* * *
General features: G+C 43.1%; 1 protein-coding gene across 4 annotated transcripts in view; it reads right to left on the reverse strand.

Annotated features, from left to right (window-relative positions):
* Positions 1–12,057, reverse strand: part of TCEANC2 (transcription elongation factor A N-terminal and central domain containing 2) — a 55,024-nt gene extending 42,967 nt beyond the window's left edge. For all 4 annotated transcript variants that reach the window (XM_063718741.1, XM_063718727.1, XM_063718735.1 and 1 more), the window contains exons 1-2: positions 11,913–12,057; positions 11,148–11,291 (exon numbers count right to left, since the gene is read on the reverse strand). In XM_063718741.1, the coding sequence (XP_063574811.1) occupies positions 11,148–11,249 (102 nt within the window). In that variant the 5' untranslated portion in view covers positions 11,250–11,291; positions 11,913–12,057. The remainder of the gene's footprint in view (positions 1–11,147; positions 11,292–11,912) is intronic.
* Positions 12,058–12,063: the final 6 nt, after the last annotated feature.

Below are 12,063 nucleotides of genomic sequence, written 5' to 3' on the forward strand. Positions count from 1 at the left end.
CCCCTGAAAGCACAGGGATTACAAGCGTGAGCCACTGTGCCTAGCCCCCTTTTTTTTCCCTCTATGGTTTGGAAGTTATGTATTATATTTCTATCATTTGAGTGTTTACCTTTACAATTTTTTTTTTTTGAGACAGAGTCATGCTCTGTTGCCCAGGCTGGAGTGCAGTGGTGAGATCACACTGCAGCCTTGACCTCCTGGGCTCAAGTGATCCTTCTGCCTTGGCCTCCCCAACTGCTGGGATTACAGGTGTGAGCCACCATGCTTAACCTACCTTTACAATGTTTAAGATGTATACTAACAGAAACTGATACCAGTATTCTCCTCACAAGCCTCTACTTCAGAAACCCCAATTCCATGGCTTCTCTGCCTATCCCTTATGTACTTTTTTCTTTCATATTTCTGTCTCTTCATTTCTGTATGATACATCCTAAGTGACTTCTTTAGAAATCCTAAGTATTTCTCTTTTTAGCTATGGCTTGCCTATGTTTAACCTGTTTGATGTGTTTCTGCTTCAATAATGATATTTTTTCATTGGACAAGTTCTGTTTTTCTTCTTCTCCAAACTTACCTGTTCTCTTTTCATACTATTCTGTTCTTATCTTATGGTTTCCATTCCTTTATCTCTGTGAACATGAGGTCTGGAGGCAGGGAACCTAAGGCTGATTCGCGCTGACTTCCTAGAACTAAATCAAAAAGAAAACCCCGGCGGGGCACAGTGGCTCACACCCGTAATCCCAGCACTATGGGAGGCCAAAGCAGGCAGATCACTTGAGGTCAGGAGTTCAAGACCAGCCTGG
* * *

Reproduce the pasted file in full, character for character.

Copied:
General features: G+C 43.1%; 1 protein-coding gene across 4 annotated transcripts in view; it reads right to left on the reverse strand.

Annotated features, from left to right (window-relative positions):
* Positions 1–12,057, reverse strand: part of TCEANC2 (transcription elongation factor A N-terminal and central domain containing 2) — a 55,024-nt gene extending 42,967 nt beyond the window's left edge. For all 4 annotated transcript variants that reach the window (XM_063718741.1, XM_063718727.1, XM_063718735.1 and 1 more), the window contains exons 1-2: positions 11,913–12,057; positions 11,148–11,291 (exon numbers count right to left, since the gene is read on the reverse strand). In XM_063718741.1, the coding sequence (XP_063574811.1) occupies positions 11,148–11,249 (102 nt within the window). In that variant the 5' untranslated portion in view covers positions 11,250–11,291; positions 11,913–12,057. The remainder of the gene's footprint in view (positions 1–11,147; positions 11,292–11,912) is intronic.
* Positions 12,058–12,063: the final 6 nt, after the last annotated feature.

Below are 12,063 nucleotides of genomic sequence, written 5' to 3' on the forward strand. Positions count from 1 at the left end.
CCCCTGAAAGCACAGGGATTACAAGCGTGAGCCACTGTGCCTAGCCCCCTTTTTTTTCCCTCTATGGTTTGGAAGTTATGTATTATATTTCTATCATTTGAGTGTTTACCTTTACAATTTTTTTTTTTTGAGACAGAGTCATGCTCTGTTGCCCAGGCTGGAGTGCAGTGGTGAGATCACACTGCAGCCTTGACCTCCTGGGCTCAAGTGATCCTTCTGCCTTGGCCTCCCCAACTGCTGGGATTACAGGTGTGAGCCACCATGCTTAACCTACCTTTACAATGTTTAAGATGTATACTAACAGAAACTGATACCAGTATTCTCCTCACAAGCCTCTACTTCAGAAACCCCAATTCCATGGCTTCTCTGCCTATCCCTTATGTACTTTTTTCTTTCATATTTCTGTCTCTTCATTTCTGTATGATACATCCTAAGTGACTTCTTTAGAAATCCTAAGTATTTCTCTTTTTAGCTATGGCTTGCCTATGTTTAACCTGTTTGATGTGTTTCTGCTTCAATAATGATATTTTTTCATTGGACAAGTTCTGTTTTTCTTCTTCTCCAAACTTACCTGTTCTCTTTTCATACTATTCTGTTCTTATCTTATGGTTTCCATTCCTTTATCTCTGTGAACATGAGGTCTGGAGGCAGGGAACCTAAGGCTGATTCGCGCTGACTTCCTAGAACTAAATCAAAAAGAAAACCCCGGCGGGGCACAGTGGCTCACACCCGTAATCCCAGCACTATGGGAGGCCAAAGCAGGCAGATCACTTGAGGTCAGGAGTTCAAGACCAGCCTGG